Brain can correct abnormalities

RESEARCHERS at the Neurosciences Institute at the University Miguel Hernández (UMH) in Elche and the Higher Council for Scientific Research (CSIC) have discovered that the brain can sense if there is a bodily injury or abnormal growth and respond to restore it to normal.

The findings could be used to create new drugs to treat growth problems in children or to stimulate tissue regeneration. The research has identified a neuronal receptor and a set of neurons that are responsible for detecting and evaluating physical growth and each organ that is responsible for implementing the necessary adjustments to offset defects. As such, the proportion and the normal course of growth can be recovered.

Researcher at the Institute of Neurosciences, Maria Dominguez, said that “to date, it was thought that the size and appearance of growth defects were a reflection of genetic inheritance. Our work shows that mechanisms can compensate for errors and deviations in growth during the developmental stage, because even a genetically ‘perfect’ body can be disrupted by environmental stress, accidents or genetic disease.”

The hormone that reports the presence of damage or abnormal growth, known as ‘Dilp8,’ was discovered three years ago by the same team at the Institute of Neurosciences: “This study has identified the receptor Lgr3 belonging to the family of G protein-coupled receptors, one of the most important families of proteins in the drug field.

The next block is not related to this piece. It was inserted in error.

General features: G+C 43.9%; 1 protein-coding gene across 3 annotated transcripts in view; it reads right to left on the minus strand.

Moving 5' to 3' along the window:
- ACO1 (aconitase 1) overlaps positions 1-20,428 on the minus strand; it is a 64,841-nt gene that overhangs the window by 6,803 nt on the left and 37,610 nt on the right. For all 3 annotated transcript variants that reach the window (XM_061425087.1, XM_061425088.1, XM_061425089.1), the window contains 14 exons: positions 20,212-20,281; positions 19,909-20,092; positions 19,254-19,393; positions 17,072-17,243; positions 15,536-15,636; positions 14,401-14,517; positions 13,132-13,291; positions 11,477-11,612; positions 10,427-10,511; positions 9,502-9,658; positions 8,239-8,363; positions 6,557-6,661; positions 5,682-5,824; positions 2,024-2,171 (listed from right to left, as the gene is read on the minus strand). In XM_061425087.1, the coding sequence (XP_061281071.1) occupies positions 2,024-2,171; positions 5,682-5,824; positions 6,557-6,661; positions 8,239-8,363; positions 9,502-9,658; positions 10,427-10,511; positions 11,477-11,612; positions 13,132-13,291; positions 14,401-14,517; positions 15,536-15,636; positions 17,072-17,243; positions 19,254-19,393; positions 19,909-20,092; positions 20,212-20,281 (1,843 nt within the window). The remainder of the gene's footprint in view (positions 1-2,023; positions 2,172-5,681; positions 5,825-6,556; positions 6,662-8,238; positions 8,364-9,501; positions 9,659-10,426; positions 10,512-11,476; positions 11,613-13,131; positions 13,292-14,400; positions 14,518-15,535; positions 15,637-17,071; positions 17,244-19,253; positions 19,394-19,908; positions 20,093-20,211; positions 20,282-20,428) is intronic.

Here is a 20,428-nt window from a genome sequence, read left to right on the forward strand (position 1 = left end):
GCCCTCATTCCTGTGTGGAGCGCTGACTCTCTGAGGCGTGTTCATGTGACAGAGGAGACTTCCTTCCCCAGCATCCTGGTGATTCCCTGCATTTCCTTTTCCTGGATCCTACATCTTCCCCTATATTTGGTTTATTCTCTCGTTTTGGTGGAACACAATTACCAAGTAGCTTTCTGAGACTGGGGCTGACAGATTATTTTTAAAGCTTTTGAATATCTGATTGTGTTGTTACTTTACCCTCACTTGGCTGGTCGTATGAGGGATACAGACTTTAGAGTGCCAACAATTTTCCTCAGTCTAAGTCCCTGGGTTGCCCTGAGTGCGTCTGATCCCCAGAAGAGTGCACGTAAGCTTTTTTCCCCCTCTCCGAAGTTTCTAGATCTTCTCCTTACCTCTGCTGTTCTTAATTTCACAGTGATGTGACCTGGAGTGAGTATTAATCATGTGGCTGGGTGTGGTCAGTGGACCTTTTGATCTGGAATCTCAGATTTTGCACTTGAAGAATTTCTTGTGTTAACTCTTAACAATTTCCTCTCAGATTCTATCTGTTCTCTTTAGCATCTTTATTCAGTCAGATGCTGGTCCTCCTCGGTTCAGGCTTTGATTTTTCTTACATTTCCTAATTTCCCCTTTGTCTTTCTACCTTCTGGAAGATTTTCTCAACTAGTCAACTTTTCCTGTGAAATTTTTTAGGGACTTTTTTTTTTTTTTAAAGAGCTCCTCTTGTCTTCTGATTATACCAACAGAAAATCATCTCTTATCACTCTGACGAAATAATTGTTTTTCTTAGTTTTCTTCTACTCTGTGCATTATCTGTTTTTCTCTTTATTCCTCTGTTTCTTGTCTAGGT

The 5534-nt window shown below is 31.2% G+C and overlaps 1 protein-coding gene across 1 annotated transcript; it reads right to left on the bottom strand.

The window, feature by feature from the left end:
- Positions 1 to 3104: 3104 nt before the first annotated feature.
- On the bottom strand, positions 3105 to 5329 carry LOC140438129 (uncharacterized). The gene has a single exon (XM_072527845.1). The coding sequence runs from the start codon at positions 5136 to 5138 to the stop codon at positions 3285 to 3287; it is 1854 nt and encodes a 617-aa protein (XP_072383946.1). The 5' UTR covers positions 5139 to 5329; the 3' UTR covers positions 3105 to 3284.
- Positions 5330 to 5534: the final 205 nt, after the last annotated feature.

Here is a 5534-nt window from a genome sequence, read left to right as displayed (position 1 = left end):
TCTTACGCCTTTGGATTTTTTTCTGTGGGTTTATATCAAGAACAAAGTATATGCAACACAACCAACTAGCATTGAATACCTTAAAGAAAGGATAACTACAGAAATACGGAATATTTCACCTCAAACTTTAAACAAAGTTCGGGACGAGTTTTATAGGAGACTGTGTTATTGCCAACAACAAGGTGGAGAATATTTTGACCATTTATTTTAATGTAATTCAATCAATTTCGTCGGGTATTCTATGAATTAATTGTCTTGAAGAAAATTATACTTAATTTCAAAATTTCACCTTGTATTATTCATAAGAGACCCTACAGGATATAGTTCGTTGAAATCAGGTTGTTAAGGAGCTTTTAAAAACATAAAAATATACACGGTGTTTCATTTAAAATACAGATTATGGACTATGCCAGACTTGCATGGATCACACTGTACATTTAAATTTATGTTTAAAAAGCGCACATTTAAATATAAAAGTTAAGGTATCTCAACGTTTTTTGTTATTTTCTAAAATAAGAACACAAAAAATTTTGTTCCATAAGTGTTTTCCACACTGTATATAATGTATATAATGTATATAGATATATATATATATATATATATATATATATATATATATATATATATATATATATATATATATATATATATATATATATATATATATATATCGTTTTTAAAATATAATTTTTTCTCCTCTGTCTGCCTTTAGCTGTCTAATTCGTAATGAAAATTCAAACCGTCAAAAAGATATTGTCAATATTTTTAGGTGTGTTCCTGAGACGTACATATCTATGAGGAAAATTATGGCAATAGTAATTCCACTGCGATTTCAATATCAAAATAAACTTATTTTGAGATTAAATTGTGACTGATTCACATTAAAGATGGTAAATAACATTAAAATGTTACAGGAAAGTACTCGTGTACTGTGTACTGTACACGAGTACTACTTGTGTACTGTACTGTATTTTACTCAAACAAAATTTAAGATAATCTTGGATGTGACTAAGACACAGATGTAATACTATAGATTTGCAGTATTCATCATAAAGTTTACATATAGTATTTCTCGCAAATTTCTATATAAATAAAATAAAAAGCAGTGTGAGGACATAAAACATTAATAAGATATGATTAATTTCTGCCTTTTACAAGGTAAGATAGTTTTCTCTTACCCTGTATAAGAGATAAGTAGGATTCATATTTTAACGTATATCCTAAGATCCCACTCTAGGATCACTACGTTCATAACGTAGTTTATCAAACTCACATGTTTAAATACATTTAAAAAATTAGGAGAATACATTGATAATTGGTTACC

“Many hormones, neurotransmitters and most stimuli such as light, smells and flavours have these receptors,” said Dominguez. UMH researcher and Co-Director of Research, Javier Morante, concluded that “until now, there was no apparent explanation for the ability of children to recover from an injury, illness or surgery.

“Our research, which was conducted on the fruit fly Drosophila melanogaster, has shown that the flies with a deficiency in receptor neurons Lgr3 could not correct and compensate for variations and discrepancies in growth. Therefore, we concluded that the mysterious plasticity to compensate for irregular development is controlled by the brain.”

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